The UN Security Council failed Tuesday to reach consensus on extending a key Syria aid route, throwing into doubt a vital mechanism that provides life-saving support to millions of people.

Russia vetoed a nine-month extension of the agreement authorizing the operation of the conduit during a vote at United Nations headquarters in New York, and then failed to muster enough votes to adopt just a six-month extension.

The UN-brokered deal that allows for the delivery of aid overland from Turkey into rebel-held areas of Syria expired on Monday.

Many council members including the United States, Britain and France have called for a full-year extension, but they backed a nine-month compromise proposed by Switzerland and Brazil.

The proposal was vetoed however by Russia, whose six-month offer only secured China’s support.


US Ambassador Linda Thomas-Greenfield called Russia’s veto “an act of utter cruelty.”

Russian representative Vassili Nebenzia accused Western countries of a “complete disregard” for the interests of the Syrian people and accused them of “artificially” provoking Moscow into vetoing.

He also threatened to “close down” the mechanism if support for his country’s draft was not forthcoming.

The 15 members of the Security Council had been trying for days to find a compromise to extend the deal, which since 2014 has allowed for food, water and medicine to be trucked to northwestern Syria without the authorization of Damascus.

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OSCE condemned it as "a grave violation of participating states' commitments under international law" and called for the immediate release of Vadym Golda and two other jailed OSCE officials.

The vote, first scheduled for Friday, was postponed to Monday -- and then again to Tuesday morning.

This means that with humanitarian convoys having wrapped up their operations Monday night, the future of the aid corridor is unclear -- it cannot resume operations until the United Nations reauthorizes it.

UN Secretary-General Antonio Guterres said he was “disappointed” by the failure to reach agreement and called on all council members to “redouble their efforts to support the continued delivery” of the assistance.


The Swiss ambassador to the world body said diplomats would “get back to work immediately to find a solution.”

- ‘Needs, not politics’ -

Floriane Borel of Human Rights Watch said “aid delivery should be based on needs, not politics.”

“Russia’s cynical veto of a cross-border aid lifeline for millions of Syrians is a painful reminder that the Security Council should not be entrusted with decisions about humanitarian assistance,” she added.

The crossing provides for more than 80 percent of the needs of people living in rebel-controlled areas -- everything from diapers and blankets to chickpeas. The government in Damascus regularly denounces the aid deliveries as a violation of its sovereignty.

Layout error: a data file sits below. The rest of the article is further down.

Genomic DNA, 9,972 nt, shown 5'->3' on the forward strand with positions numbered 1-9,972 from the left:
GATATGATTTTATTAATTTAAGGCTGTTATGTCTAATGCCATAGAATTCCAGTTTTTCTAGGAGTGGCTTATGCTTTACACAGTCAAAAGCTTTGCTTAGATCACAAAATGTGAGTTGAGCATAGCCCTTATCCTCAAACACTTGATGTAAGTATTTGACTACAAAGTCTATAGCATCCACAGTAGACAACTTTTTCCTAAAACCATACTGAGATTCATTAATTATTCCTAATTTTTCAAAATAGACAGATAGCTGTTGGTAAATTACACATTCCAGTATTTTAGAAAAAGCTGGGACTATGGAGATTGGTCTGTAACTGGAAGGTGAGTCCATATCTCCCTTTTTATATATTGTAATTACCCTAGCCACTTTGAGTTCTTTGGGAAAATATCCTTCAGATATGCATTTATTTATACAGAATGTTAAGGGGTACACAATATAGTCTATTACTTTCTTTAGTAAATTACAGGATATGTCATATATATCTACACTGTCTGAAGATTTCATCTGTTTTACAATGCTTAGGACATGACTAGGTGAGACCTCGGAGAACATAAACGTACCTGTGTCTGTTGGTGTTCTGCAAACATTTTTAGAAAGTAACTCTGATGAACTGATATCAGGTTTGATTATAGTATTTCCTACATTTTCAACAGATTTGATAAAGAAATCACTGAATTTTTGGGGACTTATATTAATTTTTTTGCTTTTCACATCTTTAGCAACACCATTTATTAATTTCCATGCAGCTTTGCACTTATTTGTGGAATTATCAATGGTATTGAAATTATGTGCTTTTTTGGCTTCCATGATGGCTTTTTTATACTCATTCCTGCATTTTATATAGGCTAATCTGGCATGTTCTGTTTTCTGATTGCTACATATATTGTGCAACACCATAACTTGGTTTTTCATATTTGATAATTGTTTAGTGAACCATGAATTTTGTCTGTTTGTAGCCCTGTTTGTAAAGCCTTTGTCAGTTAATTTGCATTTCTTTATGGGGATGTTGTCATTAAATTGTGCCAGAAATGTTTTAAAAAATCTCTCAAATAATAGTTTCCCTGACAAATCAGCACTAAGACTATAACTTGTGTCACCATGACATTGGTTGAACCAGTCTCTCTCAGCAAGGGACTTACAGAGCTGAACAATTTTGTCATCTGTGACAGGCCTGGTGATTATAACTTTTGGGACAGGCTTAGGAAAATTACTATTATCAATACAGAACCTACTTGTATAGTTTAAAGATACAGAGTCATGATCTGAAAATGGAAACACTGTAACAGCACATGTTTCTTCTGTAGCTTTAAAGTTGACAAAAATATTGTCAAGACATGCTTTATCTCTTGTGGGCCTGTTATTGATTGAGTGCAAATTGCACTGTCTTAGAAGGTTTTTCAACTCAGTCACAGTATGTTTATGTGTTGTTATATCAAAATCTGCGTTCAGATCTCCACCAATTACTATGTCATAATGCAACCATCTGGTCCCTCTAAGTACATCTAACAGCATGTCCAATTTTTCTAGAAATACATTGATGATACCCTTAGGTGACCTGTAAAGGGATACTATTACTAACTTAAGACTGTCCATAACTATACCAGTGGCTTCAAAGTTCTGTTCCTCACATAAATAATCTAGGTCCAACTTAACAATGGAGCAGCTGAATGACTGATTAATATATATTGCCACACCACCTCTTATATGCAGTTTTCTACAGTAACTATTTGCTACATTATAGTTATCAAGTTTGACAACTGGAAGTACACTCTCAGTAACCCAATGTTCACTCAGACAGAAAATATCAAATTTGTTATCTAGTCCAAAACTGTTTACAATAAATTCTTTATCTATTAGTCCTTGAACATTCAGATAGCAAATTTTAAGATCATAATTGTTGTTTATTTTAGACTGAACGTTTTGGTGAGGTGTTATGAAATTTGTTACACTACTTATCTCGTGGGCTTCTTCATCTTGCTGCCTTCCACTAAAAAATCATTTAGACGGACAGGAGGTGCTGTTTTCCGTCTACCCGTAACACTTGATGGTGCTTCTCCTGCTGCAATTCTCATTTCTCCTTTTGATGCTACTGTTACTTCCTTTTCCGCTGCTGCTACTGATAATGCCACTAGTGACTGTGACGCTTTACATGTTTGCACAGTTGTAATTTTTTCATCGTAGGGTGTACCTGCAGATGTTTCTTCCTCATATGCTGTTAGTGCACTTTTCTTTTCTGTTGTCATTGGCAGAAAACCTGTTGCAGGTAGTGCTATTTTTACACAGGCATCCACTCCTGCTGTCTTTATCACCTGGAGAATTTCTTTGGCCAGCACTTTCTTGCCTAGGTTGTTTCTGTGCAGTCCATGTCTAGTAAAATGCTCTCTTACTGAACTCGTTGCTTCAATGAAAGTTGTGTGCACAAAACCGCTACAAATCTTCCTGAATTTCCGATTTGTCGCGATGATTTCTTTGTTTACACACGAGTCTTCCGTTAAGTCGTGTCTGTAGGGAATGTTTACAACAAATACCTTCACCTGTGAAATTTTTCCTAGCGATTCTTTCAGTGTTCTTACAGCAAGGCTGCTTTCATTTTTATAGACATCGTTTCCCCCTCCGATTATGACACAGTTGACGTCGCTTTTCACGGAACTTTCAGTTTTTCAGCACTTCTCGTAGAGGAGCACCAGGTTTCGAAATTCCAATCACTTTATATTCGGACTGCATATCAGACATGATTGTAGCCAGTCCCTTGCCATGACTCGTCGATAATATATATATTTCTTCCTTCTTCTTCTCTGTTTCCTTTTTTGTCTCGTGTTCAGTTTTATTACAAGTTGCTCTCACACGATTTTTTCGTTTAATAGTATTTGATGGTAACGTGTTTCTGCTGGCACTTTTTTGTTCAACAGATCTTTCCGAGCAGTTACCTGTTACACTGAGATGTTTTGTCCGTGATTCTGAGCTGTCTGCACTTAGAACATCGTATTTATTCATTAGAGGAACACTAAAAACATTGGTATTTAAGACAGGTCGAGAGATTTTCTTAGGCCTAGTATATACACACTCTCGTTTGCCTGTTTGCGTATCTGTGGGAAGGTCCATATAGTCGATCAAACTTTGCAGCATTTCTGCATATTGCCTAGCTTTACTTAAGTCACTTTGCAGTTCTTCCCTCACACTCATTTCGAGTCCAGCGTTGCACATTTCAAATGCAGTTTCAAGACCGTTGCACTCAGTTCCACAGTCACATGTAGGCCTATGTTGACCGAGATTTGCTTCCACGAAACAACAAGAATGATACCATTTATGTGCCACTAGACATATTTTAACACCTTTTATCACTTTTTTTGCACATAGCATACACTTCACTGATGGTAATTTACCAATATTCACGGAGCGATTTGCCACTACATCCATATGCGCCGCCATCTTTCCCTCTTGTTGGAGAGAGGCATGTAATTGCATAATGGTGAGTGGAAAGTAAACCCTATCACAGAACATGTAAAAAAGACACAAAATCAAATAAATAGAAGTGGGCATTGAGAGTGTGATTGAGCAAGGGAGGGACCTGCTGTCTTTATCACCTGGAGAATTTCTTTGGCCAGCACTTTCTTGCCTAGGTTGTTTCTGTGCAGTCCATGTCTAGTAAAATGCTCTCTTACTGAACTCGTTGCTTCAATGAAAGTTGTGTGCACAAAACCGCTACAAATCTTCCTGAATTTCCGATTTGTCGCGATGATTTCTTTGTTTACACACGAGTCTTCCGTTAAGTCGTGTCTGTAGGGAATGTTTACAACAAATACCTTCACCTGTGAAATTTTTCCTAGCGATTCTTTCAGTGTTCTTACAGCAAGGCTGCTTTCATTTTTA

Russia has been chipping away at the deal for years. The accord originally allowed for four entry points into rebel-held Syria before being reduced to one, the Bab al-Hawa crossing.

The aid mechanism comes up for renewal every six months due to pressure from Damascus ally Moscow.

UN humanitarian affairs chief Martin Griffiths called again last week for the opening of more crossing points, for at least 12 months.


The situation “is intolerable for the people of the northwest, and those brave souls who help them to go through these ups and downs every six months,” he said, pointing out that humanitarian agencies have to bring pre-positioned stock into the country every time access is threatened, in case the crossing is closed.

According to the UN, four million people in Syria depend on humanitarian assistance to survive following years of conflict, economic strife and devastating earthquakes.

After an earthquake in February, which killed tens of thousands of people in the country, Syrian President Bashar al-Assad agreed to the opening of two additional crossings, which remain open despite the Security Council’s failure to reauthorize the use of Bab al-Hawa.

The authorization for these two other corridors is set to expire in mid-August.

Guterres’s spokesman Stephane Dujarric said those two crossings “cannot match” Bab al-Hawa, which handles 85 percent of aid.

Since the earthquake, more than 3,700 UN trucks carrying aid have passed through the three checkpoints. The majority have passed through Bab al-Hawa, including 79 on Monday.

“That door is shut right now,” said Dujarric.

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